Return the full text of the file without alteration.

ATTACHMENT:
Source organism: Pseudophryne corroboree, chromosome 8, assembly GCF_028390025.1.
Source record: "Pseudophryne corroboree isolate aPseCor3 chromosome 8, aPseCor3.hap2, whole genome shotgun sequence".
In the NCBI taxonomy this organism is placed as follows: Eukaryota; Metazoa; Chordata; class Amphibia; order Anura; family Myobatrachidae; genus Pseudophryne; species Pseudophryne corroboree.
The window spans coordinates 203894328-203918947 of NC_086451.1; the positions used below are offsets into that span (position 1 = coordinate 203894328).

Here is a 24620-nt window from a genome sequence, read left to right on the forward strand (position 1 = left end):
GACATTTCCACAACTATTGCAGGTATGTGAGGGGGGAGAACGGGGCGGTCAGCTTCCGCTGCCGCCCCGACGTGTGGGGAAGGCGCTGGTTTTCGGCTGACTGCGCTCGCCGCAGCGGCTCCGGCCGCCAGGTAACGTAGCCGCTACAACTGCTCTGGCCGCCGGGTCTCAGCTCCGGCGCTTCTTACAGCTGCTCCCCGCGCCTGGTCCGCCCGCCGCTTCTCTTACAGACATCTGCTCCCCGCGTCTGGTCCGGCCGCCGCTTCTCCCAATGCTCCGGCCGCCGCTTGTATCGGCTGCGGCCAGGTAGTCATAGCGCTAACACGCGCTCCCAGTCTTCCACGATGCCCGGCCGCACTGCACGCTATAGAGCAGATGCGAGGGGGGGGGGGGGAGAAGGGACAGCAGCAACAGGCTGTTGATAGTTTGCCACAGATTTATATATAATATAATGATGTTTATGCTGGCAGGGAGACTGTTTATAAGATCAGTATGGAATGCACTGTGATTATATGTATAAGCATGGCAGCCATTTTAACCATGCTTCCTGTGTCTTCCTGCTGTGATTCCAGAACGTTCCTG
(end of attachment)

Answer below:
Source organism: Pseudophryne corroboree, chromosome 8, assembly GCF_028390025.1.
Source record: "Pseudophryne corroboree isolate aPseCor3 chromosome 8, aPseCor3.hap2, whole genome shotgun sequence".
In the NCBI taxonomy this organism is placed as follows: Eukaryota; Metazoa; Chordata; class Amphibia; order Anura; family Myobatrachidae; genus Pseudophryne; species Pseudophryne corroboree.
The window spans coordinates 203894328-203918947 of NC_086451.1; the positions used below are offsets into that span (position 1 = coordinate 203894328).

Here is a 24620-nt window from a genome sequence, read left to right on the forward strand (position 1 = left end):
GACATTTCCACAACTATTGCAGGTATGTGAGGGGGGAGAACGGGGCGGTCAGCTTCCGCTGCCGCCCCGACGTGTGGGGAAGGCGCTGGTTTTCGGCTGACTGCGCTCGCCGCAGCGGCTCCGGCCGCCAGGTAACGTAGCCGCTACAACTGCTCTGGCCGCCGGGTCTCAGCTCCGGCGCTTCTTACAGCTGCTCCCCGCGCCTGGTCCGCCCGCCGCTTCTCTTACAGACATCTGCTCCCCGCGTCTGGTCCGGCCGCCGCTTCTCCCAATGCTCCGGCCGCCGCTTGTATCGGCTGCGGCCAGGTAGTCATAGCGCTAACACGCGCTCCCAGTCTTCCACGATGCCCGGCCGCACTGCACGCTATAGAGCAGATGCGAGGGGGGGGGGGGGAGAAGGGACAGCAGCAACAGGCTGTTGATAGTTTGCCACAGATTTATATATAATATAATGATGTTTATGCTGGCAGGGAGACTGTTTATAAGATCAGTATGGAATGCACTGTGATTATATGTATAAGCATGGCAGCCATTTTAACCATGCTTCCTGTGTCTTCCTGCTGTGATTCCAGAACGTTCCTG